Growing up, we had a piano that sat in the living room, on which my mother learned to play and my sister years later. Every year, or so, a man would come and tune the piano.
He was a curious man. I knew him well enough, he and his wife went to our church and I would see her holding his arm each week as they walked the aisle. He was always just a bit dishevelled; shirt untucked in a shot. He wore a corduroy blazer, plaid shirts and khaki pants. His shoes were slip-ons.
He would sit on the piano bench and turn his head to the side, reaching long fingers into the hood of the piano while he played notes with his free hand. I would sit and watch, knowing that he knew I was there but that he could not see me.
He had no eyes. Where they should have been on his face were to shallow pits of smooth flesh—as if he had never had anything else to go in them. While he could not see as we see, he saw much—probably much more than most of us.
Throughout life, I have met several people that happened to be blind that often saw much more than most.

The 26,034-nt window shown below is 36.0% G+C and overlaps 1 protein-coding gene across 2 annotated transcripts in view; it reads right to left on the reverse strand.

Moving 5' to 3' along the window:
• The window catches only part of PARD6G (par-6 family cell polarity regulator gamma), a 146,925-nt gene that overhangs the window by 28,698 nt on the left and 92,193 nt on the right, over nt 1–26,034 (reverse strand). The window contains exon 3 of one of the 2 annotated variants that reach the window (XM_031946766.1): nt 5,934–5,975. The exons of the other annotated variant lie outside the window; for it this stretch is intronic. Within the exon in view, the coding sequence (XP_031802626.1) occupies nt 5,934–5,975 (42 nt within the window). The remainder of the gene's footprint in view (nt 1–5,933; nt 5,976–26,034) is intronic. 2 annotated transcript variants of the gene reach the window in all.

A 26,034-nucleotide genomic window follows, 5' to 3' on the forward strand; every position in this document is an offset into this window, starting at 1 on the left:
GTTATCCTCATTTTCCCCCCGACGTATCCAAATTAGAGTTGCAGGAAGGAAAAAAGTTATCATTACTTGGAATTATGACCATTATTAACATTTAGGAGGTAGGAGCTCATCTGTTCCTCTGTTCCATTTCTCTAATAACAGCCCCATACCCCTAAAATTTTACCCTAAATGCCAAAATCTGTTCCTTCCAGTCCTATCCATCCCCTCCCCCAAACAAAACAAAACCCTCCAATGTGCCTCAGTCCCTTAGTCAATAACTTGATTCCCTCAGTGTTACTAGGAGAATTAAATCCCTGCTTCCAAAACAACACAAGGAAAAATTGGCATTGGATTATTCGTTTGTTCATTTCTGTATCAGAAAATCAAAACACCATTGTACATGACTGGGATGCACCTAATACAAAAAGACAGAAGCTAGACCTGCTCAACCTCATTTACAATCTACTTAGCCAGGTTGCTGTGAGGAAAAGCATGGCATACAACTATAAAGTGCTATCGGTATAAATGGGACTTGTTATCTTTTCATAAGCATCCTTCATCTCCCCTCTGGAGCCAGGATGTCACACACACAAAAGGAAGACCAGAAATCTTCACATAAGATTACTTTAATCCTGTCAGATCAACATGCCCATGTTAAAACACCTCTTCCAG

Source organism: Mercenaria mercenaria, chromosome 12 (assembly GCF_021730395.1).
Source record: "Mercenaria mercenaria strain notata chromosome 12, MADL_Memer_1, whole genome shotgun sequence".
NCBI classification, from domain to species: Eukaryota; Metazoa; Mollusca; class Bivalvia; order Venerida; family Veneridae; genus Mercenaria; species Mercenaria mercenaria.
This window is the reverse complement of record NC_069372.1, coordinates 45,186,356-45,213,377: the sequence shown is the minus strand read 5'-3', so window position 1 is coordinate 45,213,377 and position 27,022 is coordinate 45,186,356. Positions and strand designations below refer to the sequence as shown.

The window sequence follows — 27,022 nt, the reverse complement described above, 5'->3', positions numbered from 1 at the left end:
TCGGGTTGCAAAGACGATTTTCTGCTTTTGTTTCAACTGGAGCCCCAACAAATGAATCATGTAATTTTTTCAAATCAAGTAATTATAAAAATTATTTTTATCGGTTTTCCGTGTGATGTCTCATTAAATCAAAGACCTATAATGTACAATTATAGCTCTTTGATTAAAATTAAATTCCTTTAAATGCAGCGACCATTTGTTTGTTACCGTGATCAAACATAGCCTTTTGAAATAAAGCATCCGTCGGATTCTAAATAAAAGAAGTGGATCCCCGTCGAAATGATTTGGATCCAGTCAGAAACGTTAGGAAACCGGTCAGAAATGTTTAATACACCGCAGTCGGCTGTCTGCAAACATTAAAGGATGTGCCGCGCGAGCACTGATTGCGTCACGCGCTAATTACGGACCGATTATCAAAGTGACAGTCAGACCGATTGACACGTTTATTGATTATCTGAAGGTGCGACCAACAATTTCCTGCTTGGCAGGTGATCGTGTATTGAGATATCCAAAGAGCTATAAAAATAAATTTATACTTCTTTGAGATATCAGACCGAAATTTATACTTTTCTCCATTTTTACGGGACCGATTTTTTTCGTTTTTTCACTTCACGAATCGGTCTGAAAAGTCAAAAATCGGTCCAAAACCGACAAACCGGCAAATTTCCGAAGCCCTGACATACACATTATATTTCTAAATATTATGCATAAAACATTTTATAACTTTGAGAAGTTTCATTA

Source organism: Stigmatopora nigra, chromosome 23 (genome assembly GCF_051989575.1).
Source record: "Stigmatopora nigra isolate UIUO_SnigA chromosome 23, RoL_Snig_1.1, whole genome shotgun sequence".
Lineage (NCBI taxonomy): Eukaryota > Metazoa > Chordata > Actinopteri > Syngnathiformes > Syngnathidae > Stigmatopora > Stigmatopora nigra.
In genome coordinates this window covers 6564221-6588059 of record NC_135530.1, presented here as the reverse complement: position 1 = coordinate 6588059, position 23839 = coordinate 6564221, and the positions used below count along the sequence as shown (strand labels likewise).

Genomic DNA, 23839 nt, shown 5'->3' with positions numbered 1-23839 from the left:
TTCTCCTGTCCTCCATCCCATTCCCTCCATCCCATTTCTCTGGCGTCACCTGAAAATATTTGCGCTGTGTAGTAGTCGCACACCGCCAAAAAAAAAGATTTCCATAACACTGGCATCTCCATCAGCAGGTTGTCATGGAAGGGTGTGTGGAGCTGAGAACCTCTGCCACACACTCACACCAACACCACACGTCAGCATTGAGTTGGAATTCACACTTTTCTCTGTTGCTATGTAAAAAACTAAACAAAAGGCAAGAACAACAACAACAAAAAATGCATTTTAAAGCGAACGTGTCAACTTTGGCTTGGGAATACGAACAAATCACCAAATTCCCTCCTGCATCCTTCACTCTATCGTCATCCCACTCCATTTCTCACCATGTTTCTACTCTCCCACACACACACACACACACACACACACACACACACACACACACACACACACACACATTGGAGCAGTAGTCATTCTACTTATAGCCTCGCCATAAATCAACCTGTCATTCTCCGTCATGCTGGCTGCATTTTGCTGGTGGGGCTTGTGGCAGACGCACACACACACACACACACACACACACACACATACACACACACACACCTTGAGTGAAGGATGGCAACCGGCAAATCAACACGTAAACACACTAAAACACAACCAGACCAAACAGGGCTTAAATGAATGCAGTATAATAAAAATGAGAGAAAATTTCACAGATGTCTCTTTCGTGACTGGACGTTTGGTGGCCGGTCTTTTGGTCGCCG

As poets we rely on our sight quite often in how we write. How often have you heard “nice imagery” or “i could see what you were describing.” One of the things as writers we often try to do it get the read to see what we are seeing, or to feel they are right there as it is happening.
Today, I want to take that away.
Today, as in your poem, I want you to write with any of the other senses, but you can not use sight. You have to tell the tale or build the poem using your taste, touch, smell, what you hear—but no imagery…nothing I can see.
Uncomfortable, isnt it?
Blindfold yourself if you must, just sit and let your other senses read the moment. Maybe go outside and listen, smell, feel the wind on your skin and describe that to us—but NOTHING that I can see.
If you are new, here is how this works:
- Write a poem to the prompt, and post it on your webpage or blog
- Click Mr. Linky below and enter your name and direct url to your poem
- There you will find others that have joined in the challenge, read, enjoy, let them know what you liked, how their poem moved you or how you appreciated the senses they chose to use
- If you use social media, use the tag #dversepoets or @dversepoets so we can find you and help with promotion.
See you out on the trail. (pun fully intended) Smiles. ~Brian